Booker Prize 2020: Douglas Stuart wins coveted award for Shuggie Bain, debut novel set in 1980s Glasgow
Douglas Stuart's Shuggie Bain was chosen from a shortlist of six books, by a jury comprising Lee Child, Sameer Rahim, Emily Wilson, and Lemn Sissay, with Margaret Busby as chair.
The Booker Prize Foundation, on 19 November, announced that the Booker Prize 2020 has been awarded to Douglas Stuart for his debut novel Shuggie Bain.
Stuart noted that his is only the second Scottish book to win the Prize so far.
The Prize, awarded annually to an outstanding work of fiction written in English and published in the UK or Ireland, comes with a purse of £50,000.
Shuggie Bain was chosen from a shortlist of six books, by a jury comprising Lee Child, Sameer Rahim, Emily Wilson, and Lemn Sissay, with Margaret Busby as chair. It tells the story of Hugh "Shuggie" Bain, a young boy growing up in run-down public housing in 1980s Glasgow, Scotland; Shuggie and his siblings have been abandoned by their father and are raised by their mother Agnes, an alcoholic.
In a review of Shuggie Bain for the Guardian, Alex Preston wrote, "This is a deeply political novel, one about the impact of Thatcherism on Glaswegian society, which became a place of 'men rotting into the settee for want of decent work'. It is brilliant on the shame of poverty and the small, necessary dignities that keep people going. It is heartbreakingly good on childhood and Shuggie’s growing sense of his otherness, of not being the same as the other boys on the estate." Preston concluded that Stuart's first novel was a work of "rare and lasting beauty".
Glasgow-born Stuart wrote Shuggie Bain over a 10-year period. Stuart, 44, dedicated the book to his mother, who died of alcoholism when he was 16.
The socially-distanced ceremony, broadcast live from the Roundhouse in London, included addresses by the Duchess of Cornwall Camilla Parker Bowles, and former US President Barack Obama. "As long as we can read we can travel, we can escape, we can explore, we can laugh, we can cry and we can grapple with life’s mysteries," the Duchess said. Former Booker winners Kazuo Ishiguro and Bernardine Evaristo were also part of the proceedings.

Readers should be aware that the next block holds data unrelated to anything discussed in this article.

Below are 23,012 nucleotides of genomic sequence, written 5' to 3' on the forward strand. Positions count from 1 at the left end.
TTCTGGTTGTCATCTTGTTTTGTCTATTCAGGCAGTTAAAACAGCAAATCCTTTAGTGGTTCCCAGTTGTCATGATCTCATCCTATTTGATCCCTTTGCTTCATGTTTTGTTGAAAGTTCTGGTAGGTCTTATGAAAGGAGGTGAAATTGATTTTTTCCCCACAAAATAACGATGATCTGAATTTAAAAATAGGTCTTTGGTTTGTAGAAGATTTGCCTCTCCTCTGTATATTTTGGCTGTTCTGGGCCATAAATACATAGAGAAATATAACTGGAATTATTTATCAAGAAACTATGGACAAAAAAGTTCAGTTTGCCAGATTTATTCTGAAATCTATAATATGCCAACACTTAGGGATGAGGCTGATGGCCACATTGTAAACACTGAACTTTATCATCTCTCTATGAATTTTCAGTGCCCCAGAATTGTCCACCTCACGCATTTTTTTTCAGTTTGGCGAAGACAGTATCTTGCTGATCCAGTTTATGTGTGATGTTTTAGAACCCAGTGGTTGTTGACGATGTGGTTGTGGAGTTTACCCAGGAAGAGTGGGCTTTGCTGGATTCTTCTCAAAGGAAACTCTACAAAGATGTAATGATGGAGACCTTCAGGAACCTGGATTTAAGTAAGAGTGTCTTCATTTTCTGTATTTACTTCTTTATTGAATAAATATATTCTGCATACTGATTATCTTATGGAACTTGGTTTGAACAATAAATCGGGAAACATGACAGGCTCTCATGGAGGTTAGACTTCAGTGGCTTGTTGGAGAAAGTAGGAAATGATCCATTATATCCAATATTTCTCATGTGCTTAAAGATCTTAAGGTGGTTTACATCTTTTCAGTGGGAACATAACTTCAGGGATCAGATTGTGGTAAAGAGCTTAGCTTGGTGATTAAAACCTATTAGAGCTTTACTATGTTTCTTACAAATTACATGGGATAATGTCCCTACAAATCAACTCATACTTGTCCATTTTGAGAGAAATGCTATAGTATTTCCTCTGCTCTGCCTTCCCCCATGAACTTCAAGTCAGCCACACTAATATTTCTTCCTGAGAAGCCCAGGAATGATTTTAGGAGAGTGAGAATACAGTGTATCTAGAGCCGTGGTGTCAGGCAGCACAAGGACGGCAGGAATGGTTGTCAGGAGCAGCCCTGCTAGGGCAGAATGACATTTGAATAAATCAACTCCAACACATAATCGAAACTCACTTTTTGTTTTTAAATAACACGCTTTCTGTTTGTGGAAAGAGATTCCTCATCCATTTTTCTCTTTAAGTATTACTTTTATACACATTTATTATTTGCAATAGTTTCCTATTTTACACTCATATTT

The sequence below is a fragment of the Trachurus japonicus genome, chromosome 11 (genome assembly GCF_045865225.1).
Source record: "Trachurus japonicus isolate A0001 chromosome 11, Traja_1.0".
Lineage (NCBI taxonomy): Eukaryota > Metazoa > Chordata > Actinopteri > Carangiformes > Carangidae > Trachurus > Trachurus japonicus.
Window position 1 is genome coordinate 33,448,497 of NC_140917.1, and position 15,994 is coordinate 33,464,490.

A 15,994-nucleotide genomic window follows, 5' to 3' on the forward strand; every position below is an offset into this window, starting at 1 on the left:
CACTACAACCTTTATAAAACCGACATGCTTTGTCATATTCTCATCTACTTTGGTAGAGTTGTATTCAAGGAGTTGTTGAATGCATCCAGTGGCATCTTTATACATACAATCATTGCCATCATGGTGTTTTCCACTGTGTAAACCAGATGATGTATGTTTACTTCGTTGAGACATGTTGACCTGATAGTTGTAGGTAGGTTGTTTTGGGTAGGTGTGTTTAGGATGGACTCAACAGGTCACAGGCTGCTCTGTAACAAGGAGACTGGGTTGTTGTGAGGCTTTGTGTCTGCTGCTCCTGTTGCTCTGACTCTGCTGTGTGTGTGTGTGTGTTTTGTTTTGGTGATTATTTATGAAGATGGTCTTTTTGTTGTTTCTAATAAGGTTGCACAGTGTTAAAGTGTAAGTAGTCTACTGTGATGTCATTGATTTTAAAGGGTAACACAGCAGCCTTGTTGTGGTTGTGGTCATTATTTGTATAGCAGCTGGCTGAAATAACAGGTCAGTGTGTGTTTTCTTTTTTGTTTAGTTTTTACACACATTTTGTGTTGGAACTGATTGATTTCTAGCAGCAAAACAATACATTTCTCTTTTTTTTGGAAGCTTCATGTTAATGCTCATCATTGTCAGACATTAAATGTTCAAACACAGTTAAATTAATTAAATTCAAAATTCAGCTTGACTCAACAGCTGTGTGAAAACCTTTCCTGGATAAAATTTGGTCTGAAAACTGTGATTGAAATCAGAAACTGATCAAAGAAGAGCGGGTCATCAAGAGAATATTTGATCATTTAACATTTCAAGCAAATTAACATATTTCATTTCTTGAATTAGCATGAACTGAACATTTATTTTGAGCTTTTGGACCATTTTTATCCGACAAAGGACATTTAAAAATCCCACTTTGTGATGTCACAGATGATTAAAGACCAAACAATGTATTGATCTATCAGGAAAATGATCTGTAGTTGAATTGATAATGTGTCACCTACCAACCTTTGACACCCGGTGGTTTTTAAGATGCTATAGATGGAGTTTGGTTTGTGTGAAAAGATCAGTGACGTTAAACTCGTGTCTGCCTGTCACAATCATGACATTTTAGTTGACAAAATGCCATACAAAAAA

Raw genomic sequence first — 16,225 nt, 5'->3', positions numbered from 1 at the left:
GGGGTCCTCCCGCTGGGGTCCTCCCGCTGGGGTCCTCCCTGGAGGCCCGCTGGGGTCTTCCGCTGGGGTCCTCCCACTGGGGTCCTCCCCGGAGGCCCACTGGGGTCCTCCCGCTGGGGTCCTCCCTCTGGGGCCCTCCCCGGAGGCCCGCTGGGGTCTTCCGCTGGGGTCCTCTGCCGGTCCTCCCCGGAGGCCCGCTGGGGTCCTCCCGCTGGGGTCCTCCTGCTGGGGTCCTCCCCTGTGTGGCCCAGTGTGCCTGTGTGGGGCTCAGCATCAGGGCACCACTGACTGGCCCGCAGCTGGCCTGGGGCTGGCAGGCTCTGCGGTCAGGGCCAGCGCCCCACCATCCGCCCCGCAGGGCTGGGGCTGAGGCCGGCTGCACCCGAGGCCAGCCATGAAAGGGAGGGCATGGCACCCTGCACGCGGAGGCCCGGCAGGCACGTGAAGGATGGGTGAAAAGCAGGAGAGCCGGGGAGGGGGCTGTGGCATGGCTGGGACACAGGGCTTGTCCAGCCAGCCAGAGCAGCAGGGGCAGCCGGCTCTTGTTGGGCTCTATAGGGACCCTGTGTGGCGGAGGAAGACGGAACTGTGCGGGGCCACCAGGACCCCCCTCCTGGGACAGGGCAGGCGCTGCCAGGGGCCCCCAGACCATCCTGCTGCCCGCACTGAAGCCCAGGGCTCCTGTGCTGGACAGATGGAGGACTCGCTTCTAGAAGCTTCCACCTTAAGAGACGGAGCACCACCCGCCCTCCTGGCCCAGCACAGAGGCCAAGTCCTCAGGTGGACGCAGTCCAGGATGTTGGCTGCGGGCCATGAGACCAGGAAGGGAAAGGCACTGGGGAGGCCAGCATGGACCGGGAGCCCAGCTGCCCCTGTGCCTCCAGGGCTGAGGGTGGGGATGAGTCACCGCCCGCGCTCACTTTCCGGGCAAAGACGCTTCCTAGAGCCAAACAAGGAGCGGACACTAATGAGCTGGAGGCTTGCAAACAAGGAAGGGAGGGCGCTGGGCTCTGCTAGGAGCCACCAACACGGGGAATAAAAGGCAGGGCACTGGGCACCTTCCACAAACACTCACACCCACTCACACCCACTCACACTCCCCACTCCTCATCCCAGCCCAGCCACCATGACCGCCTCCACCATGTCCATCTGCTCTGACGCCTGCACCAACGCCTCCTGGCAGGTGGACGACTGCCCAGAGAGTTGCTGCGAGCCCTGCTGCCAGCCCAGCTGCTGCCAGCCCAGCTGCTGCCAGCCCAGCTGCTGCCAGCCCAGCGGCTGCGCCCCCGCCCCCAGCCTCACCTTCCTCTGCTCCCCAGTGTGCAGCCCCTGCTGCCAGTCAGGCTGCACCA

The shortlisted works this year included Diane Cook's The New Wilderness, Tsitsi Dangarembga's This Mournable Body, Avni Doshi's Burnt Sugar, Maaza Mengiste's The Shadow King, Douglas Stuart's Shuggie Bain, and Brandon Taylor's Real Life.
While announcing the shortlist, Busby had said: "The novels on this year's shortlist range in setting from an unusual child growing up in working-class Glasgow in the 1980s, to a woman coping with a post-colonial nightmare in Zimbabwe. Along the way we meet a man struggling with racism on a university campus, join a trek in the wilderness after an environmental disaster, eavesdrop on a woman coping with her ageing mother as they travel across India and in an exploration of female power discover how ordinary people rose up in 1930s Ethiopia to defend their country against invading Italians. It’s a wondrous and enriching variety of stories, and hugely exciting as well."
Many of the shortlisted books were their respective authors' debuts, a fact that Gaby Wood, literary director of the Booker Prize Foundation, had previously commented on. "No one wins the Booker Prize because of who they are. A book wins because of what it does. What has transpired is a testament to the judges’ faith in — among other things — first fictions: they have found these writers to have much to say, and found them to have said it in a way that became even richer on a second reading," Wood had said.
The 2019 Prize was jointly awarded to Margaret Atwood for The Testaments and Bernardine Evaristo for Girl, Woman, Other.